Indeed, when it comes to property rights to movable goods, Section 1153 c.c. plays a paramount role. This sets out that a buyer’s possession in good faith gives them ownership, even if their predecessor in title was not the legitimate owner. The provision is an exception to the general rule according to which ownership is either acquired originally (in a standard set of circumstances), or derivatively (by means of an uninterrupted so-called “chain of title,” that is to say a series of transfers from legitimate owners). However, to benefit from Section 1153 c.c. the buyer must be able to prove the existence of a contract theoretically suitable to transferring ownership.

In the case at hand, the Supreme Court stated that the heirs could rely on Section 1153 c.c. The mere possession of the painting at the time of the theft is not, in fact, sufficient to prove its ownership, because proof of the transfer of property (i.e., a contract that demonstrates the transfer of ownership of the painting from the company that won the bidding to the original Roman buyer) is needed. Thus, the dispute shall be re-examined before the Court of Appeals of Venice as a claim of ownership, with everything that goes along with that in terms of burden proof—meaning that the claim must be supported by a legitimate title.

Pierre-Auguste Renoir once said, “The pain passes, but the beauty remains.” Hopefully, the protagonists of this legal saga will bear that in mind as they endure litigation lasting more than ten years.

PROVING OWNERSHIP IN THE FILM INDUSTRY: EVIDENCE IS KEY

As the Oedipus Rex case shows, a legitimate title is essential when asserting a property right in court. This can often be difficult to prove, especially when parties are required to trace back all the decades-long transfers of ownership that old artworks may undergo. Something similar may also apply in the film industry. When talking about intellectual works—that is, intangible assets—two aspects coexist: moral rights and economic rights. The former are inalienable and belong to the author as creator of the work. On the other hand, economic rights can freely be transferred or licensed. However, if a producer or a distributor did not properly acquire the rights to a film, they cannot then rightfully transfer them to a third party.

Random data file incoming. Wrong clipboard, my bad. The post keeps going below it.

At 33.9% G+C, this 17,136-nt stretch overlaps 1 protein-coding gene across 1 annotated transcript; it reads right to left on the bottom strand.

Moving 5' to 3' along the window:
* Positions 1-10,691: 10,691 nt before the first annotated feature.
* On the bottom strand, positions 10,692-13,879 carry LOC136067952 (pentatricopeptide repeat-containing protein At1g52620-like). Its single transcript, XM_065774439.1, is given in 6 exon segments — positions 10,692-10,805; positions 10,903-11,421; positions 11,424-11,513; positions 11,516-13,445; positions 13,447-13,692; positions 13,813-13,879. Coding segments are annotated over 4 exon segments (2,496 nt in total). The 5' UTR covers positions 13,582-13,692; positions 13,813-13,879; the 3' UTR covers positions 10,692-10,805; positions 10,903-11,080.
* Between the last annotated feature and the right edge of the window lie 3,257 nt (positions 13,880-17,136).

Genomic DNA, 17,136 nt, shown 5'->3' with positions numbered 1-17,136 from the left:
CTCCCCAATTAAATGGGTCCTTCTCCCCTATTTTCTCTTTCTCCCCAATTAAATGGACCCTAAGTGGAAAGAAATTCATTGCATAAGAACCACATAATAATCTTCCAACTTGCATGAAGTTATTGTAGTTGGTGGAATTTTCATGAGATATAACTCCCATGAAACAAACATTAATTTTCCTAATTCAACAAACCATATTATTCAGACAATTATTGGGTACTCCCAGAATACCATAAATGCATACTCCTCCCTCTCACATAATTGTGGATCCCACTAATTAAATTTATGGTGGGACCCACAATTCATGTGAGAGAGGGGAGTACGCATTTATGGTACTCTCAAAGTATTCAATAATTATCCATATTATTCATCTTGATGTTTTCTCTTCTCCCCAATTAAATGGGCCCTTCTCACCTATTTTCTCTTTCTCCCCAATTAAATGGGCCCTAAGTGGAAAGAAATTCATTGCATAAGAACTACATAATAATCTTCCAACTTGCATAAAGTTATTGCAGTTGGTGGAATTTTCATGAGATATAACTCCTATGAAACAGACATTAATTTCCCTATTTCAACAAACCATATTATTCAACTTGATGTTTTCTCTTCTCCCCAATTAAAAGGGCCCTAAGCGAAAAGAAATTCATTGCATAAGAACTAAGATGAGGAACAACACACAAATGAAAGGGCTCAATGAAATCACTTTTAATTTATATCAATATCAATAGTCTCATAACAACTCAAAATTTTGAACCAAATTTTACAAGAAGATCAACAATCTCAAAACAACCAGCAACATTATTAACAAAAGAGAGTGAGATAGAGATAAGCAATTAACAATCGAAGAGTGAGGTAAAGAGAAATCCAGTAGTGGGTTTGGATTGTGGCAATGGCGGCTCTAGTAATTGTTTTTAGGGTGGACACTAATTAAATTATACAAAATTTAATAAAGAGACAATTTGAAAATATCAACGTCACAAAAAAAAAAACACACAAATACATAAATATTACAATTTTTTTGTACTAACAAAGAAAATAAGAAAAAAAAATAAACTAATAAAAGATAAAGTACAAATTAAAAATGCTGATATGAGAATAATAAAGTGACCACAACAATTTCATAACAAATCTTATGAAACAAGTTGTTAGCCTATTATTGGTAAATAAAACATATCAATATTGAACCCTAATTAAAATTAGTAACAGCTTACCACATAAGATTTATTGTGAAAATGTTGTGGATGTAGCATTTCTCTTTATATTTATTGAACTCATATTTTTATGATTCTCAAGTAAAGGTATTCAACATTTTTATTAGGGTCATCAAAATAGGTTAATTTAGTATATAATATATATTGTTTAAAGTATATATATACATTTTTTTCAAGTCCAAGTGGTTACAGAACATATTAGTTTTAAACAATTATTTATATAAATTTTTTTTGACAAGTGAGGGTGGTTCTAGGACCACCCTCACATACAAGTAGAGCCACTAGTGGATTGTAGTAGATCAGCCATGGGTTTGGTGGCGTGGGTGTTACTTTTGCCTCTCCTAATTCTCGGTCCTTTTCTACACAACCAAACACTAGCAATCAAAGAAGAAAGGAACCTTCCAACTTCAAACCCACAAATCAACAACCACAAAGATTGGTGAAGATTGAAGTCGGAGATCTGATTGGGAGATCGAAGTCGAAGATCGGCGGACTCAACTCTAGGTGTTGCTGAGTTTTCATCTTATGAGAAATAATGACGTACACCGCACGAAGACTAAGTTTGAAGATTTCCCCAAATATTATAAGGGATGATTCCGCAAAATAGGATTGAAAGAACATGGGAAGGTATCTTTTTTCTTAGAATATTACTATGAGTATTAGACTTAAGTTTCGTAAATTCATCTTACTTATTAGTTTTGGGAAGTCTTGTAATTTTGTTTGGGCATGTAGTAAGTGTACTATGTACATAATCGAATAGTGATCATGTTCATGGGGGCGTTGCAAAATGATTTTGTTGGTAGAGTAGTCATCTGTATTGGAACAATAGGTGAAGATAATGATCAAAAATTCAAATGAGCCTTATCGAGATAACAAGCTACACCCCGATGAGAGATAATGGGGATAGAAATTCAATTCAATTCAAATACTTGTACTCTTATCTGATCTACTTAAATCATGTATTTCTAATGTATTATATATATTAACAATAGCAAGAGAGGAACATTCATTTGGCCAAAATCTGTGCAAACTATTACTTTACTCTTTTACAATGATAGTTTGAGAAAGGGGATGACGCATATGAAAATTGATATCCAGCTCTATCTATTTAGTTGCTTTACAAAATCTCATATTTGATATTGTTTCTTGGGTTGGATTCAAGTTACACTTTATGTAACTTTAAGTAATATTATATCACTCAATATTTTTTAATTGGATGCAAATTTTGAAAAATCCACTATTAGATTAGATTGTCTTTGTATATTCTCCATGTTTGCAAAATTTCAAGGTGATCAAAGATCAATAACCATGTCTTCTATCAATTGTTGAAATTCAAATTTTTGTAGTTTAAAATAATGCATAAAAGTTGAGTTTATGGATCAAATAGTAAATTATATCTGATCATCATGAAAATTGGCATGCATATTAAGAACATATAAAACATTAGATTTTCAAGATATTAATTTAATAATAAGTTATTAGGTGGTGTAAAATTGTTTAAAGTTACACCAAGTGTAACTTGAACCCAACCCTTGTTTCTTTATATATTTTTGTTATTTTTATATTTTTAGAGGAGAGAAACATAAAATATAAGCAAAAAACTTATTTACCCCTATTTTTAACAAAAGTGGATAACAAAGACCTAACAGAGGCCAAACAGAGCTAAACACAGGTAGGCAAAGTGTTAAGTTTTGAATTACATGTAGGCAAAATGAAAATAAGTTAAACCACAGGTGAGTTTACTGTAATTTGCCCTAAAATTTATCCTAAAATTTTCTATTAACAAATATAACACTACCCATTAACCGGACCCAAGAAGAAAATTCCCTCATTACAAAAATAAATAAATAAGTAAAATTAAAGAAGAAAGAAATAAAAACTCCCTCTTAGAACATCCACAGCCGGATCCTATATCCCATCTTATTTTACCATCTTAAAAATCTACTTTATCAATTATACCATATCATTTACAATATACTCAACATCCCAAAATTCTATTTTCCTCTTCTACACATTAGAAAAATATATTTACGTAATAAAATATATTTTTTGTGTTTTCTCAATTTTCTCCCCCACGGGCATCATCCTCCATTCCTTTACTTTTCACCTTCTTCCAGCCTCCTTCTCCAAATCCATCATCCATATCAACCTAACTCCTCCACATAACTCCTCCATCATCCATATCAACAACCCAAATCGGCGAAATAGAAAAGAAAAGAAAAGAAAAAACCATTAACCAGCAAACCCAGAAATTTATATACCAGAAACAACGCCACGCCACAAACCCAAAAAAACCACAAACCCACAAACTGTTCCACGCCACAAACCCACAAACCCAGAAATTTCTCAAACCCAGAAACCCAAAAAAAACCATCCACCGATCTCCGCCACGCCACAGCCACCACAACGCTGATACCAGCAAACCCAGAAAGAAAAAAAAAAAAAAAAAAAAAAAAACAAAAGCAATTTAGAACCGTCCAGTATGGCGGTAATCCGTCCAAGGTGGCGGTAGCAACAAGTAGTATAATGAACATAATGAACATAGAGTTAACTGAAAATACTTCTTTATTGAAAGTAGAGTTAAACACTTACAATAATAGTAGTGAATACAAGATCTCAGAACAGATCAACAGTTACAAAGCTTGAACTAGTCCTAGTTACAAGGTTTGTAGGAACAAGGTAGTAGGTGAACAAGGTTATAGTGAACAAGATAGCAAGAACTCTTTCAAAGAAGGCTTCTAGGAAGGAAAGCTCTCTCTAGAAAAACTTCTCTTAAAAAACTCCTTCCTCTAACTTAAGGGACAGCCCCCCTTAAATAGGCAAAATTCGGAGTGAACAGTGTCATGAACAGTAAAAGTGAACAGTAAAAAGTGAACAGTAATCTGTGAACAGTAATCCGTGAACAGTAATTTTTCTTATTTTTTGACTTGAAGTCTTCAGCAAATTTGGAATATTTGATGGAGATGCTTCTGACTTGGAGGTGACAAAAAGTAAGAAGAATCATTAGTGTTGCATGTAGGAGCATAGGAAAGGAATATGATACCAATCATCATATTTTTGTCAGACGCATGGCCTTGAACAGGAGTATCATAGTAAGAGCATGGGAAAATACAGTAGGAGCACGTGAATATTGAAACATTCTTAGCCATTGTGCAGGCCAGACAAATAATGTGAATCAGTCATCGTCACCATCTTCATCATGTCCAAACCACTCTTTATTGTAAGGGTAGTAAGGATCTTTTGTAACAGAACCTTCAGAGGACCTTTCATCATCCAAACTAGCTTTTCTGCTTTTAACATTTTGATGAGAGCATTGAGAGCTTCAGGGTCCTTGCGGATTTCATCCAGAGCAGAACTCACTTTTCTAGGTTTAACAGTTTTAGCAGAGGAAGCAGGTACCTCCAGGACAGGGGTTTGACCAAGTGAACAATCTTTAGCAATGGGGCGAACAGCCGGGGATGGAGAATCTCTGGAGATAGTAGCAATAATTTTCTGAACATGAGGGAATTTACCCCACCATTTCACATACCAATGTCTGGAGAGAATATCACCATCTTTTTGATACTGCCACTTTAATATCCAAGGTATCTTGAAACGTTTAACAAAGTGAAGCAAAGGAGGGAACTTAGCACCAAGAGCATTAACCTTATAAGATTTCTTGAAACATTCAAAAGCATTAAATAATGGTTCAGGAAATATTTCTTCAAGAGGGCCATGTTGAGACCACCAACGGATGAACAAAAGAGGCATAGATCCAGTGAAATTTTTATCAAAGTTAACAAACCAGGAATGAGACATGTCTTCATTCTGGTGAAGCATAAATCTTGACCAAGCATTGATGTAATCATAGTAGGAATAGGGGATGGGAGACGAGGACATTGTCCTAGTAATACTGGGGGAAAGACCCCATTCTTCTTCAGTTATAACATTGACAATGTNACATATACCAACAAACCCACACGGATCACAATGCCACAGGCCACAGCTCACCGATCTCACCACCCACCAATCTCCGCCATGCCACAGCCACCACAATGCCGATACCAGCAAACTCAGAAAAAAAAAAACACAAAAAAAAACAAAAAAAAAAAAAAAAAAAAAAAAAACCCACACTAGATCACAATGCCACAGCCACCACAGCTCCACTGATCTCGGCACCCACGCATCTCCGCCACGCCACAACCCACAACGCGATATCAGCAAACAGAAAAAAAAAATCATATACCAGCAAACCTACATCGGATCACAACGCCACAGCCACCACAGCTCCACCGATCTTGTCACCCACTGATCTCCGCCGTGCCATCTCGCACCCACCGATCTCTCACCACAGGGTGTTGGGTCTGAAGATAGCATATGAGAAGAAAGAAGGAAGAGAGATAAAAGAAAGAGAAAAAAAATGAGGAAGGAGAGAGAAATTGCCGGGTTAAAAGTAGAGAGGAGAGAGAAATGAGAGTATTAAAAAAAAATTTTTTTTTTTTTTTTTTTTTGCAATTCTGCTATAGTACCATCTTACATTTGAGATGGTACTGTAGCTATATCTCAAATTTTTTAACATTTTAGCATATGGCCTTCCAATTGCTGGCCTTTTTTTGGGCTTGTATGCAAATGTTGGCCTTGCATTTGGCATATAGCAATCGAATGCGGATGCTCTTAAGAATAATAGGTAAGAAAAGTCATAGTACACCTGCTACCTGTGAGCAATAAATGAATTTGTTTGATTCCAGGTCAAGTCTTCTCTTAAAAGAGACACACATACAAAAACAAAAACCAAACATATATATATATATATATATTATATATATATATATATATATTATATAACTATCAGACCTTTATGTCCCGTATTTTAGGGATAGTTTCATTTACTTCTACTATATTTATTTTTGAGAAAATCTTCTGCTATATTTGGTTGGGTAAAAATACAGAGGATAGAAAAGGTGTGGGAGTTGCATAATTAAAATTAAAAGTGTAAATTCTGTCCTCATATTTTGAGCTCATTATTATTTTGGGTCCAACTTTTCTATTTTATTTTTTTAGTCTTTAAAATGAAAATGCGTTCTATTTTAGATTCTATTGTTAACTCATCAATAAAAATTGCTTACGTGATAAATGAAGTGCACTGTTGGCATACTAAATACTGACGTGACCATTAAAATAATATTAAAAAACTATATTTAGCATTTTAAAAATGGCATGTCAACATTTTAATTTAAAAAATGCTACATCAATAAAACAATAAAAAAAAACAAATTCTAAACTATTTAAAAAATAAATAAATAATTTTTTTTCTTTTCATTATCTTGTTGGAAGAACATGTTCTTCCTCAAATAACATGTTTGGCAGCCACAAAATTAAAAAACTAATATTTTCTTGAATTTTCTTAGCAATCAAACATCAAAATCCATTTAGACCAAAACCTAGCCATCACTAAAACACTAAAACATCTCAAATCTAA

This is why keeping track of all the documents that relate to the origins and later transfers of the titles to any property used in the making of a film, aka the “chains of title,” is vital. According to the general principles of civil law, chains of title are essential to prove the legitimate and uninterrupted series of transfers necessary to prove ownership of an asset. They define ownership (and license) rights to a certain film from the current holder stretching back to the original one: if a dispute arises, the owner should easily be able to demonstrate their right to the work and dispel any doubt.

However, especially when old films are involved, assignments, licenses, and even distribution agreements may be missing or not easy to prove to the necessary degree of certainty. In those circumstances, should controversies arise where different subjects claim ownership of the same works, alleging different titles, it can become nearly impossible to prove legitimate ownership if the chain of title is partial or broken.

So, what if Section 1153 c.c. applied? Clearly, the provision could provide a shortcut to avoid uncertainties, cure patchy chains of title, and dismiss claims of ownership. But can parties really invoke the notion of possession—and the principle known as “possession serves as title” set out in Section 1153 c.c.—when disputing the ownership of intangible assets? In at least two case precedents, the Italian Supreme Court answered that question in the negative.

DISPUTED OWNERSHIP OF LICENSED CINEMATOGRAPHIC WORKS